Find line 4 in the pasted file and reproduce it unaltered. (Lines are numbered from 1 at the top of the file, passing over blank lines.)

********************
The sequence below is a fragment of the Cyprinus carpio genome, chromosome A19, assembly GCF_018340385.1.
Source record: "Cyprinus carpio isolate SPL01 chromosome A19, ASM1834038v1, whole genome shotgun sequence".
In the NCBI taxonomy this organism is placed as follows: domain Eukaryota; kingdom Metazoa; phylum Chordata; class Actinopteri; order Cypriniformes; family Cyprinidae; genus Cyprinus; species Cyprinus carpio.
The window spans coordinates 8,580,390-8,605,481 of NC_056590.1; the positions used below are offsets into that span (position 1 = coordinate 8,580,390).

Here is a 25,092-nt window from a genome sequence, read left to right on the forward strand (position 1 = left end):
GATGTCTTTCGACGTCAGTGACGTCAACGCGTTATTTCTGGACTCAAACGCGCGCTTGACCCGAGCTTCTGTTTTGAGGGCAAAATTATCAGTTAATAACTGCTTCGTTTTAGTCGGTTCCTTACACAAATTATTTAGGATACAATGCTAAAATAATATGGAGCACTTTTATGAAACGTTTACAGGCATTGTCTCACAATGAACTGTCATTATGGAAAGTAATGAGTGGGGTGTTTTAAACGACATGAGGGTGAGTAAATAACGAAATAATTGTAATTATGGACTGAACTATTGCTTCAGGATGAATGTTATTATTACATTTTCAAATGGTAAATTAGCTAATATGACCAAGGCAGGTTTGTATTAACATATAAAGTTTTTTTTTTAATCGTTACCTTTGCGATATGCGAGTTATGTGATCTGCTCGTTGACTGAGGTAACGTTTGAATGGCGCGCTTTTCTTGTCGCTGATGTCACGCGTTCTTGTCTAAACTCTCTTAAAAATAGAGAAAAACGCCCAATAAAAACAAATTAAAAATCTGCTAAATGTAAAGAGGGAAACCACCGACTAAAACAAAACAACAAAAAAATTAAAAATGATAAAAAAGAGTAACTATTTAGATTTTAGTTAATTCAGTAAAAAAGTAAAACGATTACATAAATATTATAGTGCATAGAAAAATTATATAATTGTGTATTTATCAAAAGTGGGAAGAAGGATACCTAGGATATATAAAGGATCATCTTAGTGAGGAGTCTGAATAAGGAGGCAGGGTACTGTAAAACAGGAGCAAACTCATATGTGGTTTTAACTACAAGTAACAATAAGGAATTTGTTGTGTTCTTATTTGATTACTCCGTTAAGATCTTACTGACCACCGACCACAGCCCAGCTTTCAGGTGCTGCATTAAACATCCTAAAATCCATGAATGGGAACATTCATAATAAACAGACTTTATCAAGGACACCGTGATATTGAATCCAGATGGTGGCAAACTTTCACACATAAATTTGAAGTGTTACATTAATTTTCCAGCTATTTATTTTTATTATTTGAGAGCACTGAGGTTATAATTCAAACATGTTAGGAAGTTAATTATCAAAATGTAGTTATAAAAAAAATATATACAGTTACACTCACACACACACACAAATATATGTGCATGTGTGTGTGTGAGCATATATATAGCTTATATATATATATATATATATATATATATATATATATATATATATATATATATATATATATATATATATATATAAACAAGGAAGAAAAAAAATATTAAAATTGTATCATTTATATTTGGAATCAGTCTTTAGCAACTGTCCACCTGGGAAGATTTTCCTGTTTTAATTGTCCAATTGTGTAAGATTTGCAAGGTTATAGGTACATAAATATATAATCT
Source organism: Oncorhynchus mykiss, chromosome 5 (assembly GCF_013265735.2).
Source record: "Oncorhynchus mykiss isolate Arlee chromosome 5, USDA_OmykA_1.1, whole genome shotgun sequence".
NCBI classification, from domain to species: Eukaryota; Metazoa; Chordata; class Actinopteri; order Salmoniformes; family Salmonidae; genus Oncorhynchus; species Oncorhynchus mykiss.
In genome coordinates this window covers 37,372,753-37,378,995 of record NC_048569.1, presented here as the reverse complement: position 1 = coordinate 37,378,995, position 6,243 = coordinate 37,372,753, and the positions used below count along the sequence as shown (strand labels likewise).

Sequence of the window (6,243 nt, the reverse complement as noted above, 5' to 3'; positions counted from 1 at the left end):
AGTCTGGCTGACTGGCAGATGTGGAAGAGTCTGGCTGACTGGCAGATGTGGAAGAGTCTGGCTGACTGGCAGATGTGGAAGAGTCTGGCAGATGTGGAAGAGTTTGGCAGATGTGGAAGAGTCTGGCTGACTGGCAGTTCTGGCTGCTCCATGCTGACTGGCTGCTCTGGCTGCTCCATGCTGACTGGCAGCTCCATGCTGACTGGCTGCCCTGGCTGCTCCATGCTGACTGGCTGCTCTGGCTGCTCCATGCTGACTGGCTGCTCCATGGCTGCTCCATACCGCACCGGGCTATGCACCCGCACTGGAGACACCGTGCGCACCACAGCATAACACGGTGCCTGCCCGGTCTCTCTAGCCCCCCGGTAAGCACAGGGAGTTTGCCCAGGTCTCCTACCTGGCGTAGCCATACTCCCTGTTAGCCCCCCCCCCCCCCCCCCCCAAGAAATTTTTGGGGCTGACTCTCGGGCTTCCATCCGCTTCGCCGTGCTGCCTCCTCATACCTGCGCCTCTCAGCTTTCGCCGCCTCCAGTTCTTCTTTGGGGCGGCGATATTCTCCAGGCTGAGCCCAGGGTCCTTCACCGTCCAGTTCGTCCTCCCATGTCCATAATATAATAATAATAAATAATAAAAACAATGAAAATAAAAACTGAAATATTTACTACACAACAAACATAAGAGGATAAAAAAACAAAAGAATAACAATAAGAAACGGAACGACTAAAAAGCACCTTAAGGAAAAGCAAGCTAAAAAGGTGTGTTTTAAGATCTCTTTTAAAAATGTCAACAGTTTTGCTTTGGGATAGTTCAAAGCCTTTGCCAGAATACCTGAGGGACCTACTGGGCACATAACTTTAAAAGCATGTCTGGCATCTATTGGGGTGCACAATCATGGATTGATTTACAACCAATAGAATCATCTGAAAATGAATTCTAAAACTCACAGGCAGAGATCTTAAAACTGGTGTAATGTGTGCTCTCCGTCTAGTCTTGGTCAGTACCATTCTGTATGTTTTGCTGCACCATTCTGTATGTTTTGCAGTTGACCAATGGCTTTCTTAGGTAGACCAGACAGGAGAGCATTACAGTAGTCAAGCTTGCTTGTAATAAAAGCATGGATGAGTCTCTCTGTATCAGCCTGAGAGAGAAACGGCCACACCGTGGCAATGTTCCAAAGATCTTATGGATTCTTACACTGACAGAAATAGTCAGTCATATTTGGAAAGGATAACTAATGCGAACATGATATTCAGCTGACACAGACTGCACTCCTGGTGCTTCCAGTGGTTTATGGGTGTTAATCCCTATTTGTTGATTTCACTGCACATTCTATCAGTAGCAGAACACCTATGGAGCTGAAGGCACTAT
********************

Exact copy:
The window spans coordinates 8,580,390-8,605,481 of NC_056590.1; the positions used below are offsets into that span (position 1 = coordinate 8,580,390).